OpenBSD Journal

Netboot x86 Instructions?

Contributed by jose on from the diskless-workstations dept.

Patrick Giagnocavo asks us this question:
"I run a webhosting company that uses OpenBSD almost exclusively.

What I want to do is to boot all my OpenBSD systems off a central server, mounting everything via NFS. I have tried to figure out how to do this, but all the docs are for Sparc/Alpha/HPPA, with no info on how to do this for x86.

Do you have any pointers on how to do this?"

I've seen this for architectures that aren't i386, and I know its almost possible with just a floppy (maybe, but it would be tight, probably). Anyone have a recipe and some notes?

(Comments are closed)

  1. By RC () on

    I don't get it, what's so difficult about getting an x86 machine to do this via the docs for another platform?

    1. By dt23507 () on

      Well, the Sparc and Alpha both have netbooting functionality built into their firmware, which helps out a lot. Most x86 machines, on the other hand, do not.

      1. By RC () on

        Netbooting on an x86 is very simple, and there are numerous documents spread all over the net.

        You get the PXE boot image for your NIC, and either write it to an [E]EPROM (which you then stick into your NIC) or you write it to a floppy disk, and boot with that floppy. (The latter is a good solution for testing).

        To get an PXE image, you can visit rom-o-matic

        I presume everything else will work the same.

        1. By Shane J Pearson () on

          You can also load these images as modules into Award Modular BIOS.

          Then "boot from LAN".

          It works great on my AOpen AX6B with D-Link DFE-500TX Tulip based 10/100 NIC. I haven't tried net booting OpenBSD with it though.

          1. By RC () on

            **ahem**. PXE just gets and IP, downloads an image, and executes it. If it works on one, it would work on any.

            Saying you haven't tried OpenBSD with PXE is like saying you haven't tried OpenBSD on your new hard drive...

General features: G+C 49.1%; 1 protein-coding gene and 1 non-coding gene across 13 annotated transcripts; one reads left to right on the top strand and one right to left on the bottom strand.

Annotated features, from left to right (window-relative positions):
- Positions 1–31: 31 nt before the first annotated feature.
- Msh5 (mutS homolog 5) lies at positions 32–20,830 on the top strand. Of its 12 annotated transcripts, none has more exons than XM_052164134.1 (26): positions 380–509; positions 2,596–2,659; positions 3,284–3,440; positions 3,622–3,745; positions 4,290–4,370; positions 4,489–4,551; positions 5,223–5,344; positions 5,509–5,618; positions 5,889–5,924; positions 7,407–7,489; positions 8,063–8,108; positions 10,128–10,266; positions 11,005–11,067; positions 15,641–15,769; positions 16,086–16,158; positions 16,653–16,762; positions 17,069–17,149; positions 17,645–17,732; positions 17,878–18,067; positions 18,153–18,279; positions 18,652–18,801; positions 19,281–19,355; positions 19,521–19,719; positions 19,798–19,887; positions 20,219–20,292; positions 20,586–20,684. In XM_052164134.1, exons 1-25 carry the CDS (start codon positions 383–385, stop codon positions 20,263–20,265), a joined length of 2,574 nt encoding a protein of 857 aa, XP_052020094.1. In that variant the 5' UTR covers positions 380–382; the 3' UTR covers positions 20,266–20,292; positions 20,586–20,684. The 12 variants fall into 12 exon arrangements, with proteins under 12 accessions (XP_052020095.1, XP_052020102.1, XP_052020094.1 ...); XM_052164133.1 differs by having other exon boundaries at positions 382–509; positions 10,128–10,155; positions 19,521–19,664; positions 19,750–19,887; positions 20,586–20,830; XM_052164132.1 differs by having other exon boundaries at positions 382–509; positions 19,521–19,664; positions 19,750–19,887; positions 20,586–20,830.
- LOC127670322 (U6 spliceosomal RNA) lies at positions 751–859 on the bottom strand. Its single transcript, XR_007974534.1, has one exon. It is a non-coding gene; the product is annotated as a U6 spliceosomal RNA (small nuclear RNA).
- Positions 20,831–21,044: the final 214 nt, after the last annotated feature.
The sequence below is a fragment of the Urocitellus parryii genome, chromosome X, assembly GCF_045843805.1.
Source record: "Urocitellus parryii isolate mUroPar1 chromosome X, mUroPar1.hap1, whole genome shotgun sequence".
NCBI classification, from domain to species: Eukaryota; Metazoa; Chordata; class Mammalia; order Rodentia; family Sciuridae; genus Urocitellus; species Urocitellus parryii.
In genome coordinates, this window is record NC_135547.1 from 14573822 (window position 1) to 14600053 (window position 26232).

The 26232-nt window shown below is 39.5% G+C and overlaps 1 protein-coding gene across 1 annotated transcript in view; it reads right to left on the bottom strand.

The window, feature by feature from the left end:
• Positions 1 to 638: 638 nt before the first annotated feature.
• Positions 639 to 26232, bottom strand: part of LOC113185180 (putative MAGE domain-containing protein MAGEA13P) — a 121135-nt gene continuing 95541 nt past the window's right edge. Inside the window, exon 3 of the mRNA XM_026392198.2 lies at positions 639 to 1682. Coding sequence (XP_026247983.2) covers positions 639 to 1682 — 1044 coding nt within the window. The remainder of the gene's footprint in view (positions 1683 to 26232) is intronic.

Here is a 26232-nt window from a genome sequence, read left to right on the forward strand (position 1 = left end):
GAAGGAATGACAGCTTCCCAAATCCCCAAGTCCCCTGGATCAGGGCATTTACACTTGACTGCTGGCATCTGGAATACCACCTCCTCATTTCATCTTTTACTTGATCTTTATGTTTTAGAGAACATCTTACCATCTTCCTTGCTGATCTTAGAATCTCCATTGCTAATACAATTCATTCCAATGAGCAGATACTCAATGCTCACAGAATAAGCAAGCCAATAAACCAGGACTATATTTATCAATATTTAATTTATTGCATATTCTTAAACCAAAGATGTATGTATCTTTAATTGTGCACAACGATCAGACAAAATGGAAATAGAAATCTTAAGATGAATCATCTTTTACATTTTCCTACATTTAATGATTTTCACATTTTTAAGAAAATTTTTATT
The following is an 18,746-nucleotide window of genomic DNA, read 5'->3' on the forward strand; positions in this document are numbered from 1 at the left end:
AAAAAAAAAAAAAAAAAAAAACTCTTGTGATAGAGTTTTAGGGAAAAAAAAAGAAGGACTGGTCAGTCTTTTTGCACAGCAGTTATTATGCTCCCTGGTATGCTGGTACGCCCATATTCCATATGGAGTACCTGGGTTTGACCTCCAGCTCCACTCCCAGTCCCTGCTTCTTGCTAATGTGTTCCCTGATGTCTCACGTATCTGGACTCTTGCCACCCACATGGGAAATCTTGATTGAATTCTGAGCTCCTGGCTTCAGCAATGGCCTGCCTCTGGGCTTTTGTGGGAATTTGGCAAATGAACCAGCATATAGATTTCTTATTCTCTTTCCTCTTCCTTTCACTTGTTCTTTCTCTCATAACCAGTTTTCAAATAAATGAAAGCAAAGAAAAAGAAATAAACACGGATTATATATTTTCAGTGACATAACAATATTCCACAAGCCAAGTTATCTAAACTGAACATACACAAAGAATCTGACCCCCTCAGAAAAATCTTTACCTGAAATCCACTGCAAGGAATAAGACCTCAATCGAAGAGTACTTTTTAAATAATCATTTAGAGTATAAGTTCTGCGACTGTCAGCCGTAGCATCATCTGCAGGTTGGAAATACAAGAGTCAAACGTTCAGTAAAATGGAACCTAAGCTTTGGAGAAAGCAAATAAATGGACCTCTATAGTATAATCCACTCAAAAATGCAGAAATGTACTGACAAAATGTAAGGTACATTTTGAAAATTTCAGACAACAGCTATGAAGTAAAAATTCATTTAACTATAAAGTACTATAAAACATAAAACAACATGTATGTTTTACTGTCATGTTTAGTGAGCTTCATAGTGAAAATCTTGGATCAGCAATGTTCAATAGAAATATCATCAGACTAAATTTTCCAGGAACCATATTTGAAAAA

1. By MotleyFool () on

              Yeah, I had to just chuckle when someone commented
              on PXE booting OpenBSD when they had not tried it
              before. Sure it's not hard to set it up IF you
              figure out a way to get the kernel to load, but
              that's a big IF.

              Yes you can do it with pxegrub, but there is NO
              native support for booting the OpenBSD kernel via
              PXE. [Free|Net]BSD both have support for PXE on
              i386 platforms. It's just not a high enough
              priority for the OpenBSD developers.

              1. By RC () on

                You're right, I haven't tried it, and I still fail to see the problem.

                How difficult can it be to fetch and load a kernel image? And why would you even need grub?

                1. By Thoren () on

                  I've been using Intel's PXE boot stuff that comes with some of their cards. If you try to use it to grab anything larger than 512k it chokes. According to intel's site the PXE stuff only has access to that famous x86 640k, PXE grabs 128k, then you're left with 512k for your image. So you have to grab something (like grub) that will use memory beyond 640k, start a ramdisk, or whatever, then grab something like a kernel, and boot that. Real
                  architectures can just stuff the entire kerenl into memory and go from there.

                  1. By se () on

                    I did boot FreeBSD 4.4 with PXE and NFSroot, it's work.

                    1. By megan () on

                      I can network boot OpenBSD using the pxegrub loader, but not with root over NFS. How did you get this going with FreeBSD 4.4??